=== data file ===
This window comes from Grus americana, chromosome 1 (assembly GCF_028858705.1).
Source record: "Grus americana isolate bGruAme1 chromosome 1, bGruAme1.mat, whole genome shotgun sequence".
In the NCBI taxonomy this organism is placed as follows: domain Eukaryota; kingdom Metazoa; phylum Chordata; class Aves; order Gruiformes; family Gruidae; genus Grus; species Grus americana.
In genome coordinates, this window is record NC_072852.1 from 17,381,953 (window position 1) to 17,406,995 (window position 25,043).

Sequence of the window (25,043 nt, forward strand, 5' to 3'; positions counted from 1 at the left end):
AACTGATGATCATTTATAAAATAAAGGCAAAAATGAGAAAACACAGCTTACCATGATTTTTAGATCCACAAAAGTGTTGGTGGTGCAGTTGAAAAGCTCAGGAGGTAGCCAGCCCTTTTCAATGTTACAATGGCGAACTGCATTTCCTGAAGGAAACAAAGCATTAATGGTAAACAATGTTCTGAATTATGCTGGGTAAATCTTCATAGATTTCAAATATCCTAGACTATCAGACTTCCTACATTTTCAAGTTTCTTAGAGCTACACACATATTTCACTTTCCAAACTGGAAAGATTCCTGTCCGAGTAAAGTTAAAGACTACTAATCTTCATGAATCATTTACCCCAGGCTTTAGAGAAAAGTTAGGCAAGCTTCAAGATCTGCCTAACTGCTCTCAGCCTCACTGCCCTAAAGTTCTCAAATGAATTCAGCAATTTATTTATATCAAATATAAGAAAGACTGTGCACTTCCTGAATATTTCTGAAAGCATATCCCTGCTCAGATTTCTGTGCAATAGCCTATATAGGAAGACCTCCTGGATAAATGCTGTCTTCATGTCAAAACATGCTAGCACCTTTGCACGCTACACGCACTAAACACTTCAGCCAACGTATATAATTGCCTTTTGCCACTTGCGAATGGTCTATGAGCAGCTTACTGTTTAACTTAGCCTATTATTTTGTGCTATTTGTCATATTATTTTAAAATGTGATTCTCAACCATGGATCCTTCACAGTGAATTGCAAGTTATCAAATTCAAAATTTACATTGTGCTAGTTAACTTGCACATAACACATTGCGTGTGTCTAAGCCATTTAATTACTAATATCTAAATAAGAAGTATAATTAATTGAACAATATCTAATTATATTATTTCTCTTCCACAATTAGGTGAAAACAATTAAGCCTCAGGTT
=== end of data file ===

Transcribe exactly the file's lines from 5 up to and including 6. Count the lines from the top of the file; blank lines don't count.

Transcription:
Sequence of the window (25,043 nt, forward strand, 5' to 3'; positions counted from 1 at the left end):
AACTGATGATCATTTATAAAATAAAGGCAAAAATGAGAAAACACAGCTTACCATGATTTTTAGATCCACAAAAGTGTTGGTGGTGCAGTTGAAAAGCTCAGGAGGTAGCCAGCCCTTTTCAATGTTACAATGGCGAACTGCATTTCCTGAAGGAAACAAAGCATTAATGGTAAACAATGTTCTGAATTATGCTGGGTAAATCTTCATAGATTTCAAATATCCTAGACTATCAGACTTCCTACATTTTCAAGTTTCTTAGAGCTACACACATATTTCACTTTCCAAACTGGAAAGATTCCTGTCCGAGTAAAGTTAAAGACTACTAATCTTCATGAATCATTTACCCCAGGCTTTAGAGAAAAGTTAGGCAAGCTTCAAGATCTGCCTAACTGCTCTCAGCCTCACTGCCCTAAAGTTCTCAAATGAATTCAGCAATTTATTTATATCAAATATAAGAAAGACTGTGCACTTCCTGAATATTTCTGAAAGCATATCCCTGCTCAGATTTCTGTGCAATAGCCTATATAGGAAGACCTCCTGGATAAATGCTGTCTTCATGTCAAAACATGCTAGCACCTTTGCACGCTACACGCACTAAACACTTCAGCCAACGTATATAATTGCCTTTTGCCACTTGCGAATGGTCTATGAGCAGCTTACTGTTTAACTTAGCCTATTATTTTGTGCTATTTGTCATATTATTTTAAAATGTGATTCTCAACCATGGATCCTTCACAGTGAATTGCAAGTTATCAAATTCAAAATTTACATTGTGCTAGTTAACTTGCACATAACACATTGCGTGTGTCTAAGCCATTTAATTACTAATATCTAAATAAGAAGTATAATTAATTGAACAATATCTAATTATATTATTTCTCTTCCACAATTAGGTGAAAACAATTAAGCCTCAGGTT